Get to know the person in front of you
Differences in patients’ ages and past experiences can mean huge variation in how they present with the same symptoms. Some people are risk averse, some catastrophise and others may be thinking only about a work or holiday date. It is important to really understand what drives the person in front of you: it changes plans, and helps make decisions and sets priorities.
Asking about their job, who else is at home and what they do to relax might seem like small talk but only take a moment and will help you and your patient understand each other and build trust. If the patient does not trust you they may feel you are making decisions for them rather than with them. Knowing what is important to your patient and their personal circumstances will help you both navigate through difficult options.
Go through the options – in a way they can understand and trust
Everyone comes to a consultation with different expectations, experiences, knowledge, biases and assumptions. You have them too, so be self-aware. What you are aiming to do is bring together your expertise with the patient’s own experiences of their illness and themselves. You want to develop a plan or treatment that works and serves the patient’s needs best, so keep bringing things back to them and their priorities.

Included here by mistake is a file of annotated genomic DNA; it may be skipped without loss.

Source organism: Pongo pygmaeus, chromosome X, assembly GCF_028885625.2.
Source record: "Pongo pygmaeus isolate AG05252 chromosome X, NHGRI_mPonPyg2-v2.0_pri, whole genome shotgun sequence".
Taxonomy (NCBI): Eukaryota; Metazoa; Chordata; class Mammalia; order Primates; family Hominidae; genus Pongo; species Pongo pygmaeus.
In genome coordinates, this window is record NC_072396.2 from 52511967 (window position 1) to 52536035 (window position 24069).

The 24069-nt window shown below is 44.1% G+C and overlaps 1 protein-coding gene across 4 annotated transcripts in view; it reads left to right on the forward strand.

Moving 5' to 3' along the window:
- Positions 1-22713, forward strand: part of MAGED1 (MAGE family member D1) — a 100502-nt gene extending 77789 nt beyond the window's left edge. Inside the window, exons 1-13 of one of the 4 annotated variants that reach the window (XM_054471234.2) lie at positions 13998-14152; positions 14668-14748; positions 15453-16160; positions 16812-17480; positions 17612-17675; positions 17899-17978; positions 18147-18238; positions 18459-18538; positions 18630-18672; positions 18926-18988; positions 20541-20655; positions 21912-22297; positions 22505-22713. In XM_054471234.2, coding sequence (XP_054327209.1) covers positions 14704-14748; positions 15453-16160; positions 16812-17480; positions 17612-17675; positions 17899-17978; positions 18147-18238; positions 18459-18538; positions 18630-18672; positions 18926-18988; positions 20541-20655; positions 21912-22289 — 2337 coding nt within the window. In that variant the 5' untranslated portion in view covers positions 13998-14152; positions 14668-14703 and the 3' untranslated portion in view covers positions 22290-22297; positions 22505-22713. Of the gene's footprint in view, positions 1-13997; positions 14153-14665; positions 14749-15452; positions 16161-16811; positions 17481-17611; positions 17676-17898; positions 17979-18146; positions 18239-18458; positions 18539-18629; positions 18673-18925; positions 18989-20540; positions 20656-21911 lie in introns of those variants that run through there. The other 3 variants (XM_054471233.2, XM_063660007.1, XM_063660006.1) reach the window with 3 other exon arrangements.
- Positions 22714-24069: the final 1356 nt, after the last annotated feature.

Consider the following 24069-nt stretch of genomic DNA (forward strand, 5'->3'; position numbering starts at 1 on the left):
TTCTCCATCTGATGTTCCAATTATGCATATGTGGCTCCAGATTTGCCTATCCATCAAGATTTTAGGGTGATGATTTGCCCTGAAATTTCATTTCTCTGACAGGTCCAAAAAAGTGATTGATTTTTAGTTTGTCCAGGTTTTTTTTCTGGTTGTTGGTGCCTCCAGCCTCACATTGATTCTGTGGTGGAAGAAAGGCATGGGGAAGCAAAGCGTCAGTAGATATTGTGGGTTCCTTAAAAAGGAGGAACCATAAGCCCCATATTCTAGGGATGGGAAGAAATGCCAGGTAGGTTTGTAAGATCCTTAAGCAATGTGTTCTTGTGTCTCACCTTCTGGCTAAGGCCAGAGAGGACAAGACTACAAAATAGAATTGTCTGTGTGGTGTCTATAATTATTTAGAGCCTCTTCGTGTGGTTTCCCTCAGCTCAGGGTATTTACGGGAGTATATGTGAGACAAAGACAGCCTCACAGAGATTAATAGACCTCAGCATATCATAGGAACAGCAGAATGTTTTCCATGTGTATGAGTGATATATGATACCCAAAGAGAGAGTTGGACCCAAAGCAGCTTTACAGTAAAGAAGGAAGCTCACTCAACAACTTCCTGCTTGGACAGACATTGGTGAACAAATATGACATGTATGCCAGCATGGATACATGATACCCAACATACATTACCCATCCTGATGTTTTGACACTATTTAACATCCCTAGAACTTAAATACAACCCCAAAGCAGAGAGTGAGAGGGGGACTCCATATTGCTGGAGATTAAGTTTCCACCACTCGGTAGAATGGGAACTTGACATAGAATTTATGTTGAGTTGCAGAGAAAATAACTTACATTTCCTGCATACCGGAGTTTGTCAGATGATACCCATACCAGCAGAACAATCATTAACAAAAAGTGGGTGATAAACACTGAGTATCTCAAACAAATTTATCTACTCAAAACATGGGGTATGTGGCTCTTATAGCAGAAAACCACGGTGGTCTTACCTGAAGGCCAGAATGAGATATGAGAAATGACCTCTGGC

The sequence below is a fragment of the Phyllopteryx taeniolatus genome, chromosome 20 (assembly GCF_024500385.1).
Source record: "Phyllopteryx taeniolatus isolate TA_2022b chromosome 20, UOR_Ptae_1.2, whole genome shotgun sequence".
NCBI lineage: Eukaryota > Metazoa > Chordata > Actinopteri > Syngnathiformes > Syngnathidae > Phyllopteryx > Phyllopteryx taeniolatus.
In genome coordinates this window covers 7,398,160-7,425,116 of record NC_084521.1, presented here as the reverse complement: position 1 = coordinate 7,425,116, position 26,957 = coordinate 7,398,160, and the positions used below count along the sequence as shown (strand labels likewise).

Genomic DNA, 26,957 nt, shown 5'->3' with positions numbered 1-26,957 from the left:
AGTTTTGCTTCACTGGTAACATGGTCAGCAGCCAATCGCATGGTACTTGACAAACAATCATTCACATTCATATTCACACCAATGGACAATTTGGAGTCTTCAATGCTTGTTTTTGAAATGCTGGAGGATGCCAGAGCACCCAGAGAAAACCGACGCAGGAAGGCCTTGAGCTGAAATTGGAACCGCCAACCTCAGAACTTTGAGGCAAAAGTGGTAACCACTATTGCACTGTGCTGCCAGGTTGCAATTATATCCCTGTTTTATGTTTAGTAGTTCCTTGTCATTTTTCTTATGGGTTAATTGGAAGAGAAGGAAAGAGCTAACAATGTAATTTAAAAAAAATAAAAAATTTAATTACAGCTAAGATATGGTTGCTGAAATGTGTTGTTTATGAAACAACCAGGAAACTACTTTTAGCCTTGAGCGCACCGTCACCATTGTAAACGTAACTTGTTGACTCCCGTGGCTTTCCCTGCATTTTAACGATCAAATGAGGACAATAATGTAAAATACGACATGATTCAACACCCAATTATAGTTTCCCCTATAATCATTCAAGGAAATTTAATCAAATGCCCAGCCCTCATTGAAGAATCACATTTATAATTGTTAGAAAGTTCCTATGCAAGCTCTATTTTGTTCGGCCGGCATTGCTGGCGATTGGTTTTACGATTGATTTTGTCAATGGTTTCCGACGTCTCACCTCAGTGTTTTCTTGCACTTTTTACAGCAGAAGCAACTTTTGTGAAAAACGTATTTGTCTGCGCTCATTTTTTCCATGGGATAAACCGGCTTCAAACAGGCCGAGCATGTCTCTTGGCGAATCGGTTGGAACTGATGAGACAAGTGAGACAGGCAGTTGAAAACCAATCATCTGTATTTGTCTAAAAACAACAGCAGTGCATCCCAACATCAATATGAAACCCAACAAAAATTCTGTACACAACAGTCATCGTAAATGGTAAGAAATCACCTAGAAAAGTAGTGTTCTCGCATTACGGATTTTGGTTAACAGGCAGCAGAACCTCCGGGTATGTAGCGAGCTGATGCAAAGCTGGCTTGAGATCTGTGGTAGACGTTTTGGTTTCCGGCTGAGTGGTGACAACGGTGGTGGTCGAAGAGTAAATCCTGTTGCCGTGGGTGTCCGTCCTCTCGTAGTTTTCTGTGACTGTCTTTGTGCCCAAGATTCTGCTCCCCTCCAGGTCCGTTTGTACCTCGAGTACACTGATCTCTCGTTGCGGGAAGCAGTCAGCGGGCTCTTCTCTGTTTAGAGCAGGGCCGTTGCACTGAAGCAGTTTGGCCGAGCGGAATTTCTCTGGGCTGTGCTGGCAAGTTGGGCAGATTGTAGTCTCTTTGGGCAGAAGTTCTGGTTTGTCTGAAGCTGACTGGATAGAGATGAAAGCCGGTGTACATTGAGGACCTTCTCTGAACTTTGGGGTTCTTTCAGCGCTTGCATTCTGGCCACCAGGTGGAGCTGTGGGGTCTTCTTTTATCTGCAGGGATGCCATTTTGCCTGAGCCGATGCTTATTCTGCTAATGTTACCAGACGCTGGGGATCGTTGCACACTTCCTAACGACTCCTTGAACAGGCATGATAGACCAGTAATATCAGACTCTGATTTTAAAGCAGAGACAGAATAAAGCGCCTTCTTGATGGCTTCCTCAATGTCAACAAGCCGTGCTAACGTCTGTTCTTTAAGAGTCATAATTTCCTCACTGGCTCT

When you mention a diagnosis or treatment, remember that what may seem like a small word to you can sound earth shattering to your patient. Consider body language, watch their face, and be alert to your own feelings and emotions as you talk. Do not hide behind euphemisms (especially if you are talking about death or dying) and don’t be inappropriately blunt. This a person you are speaking to – be kind and be human.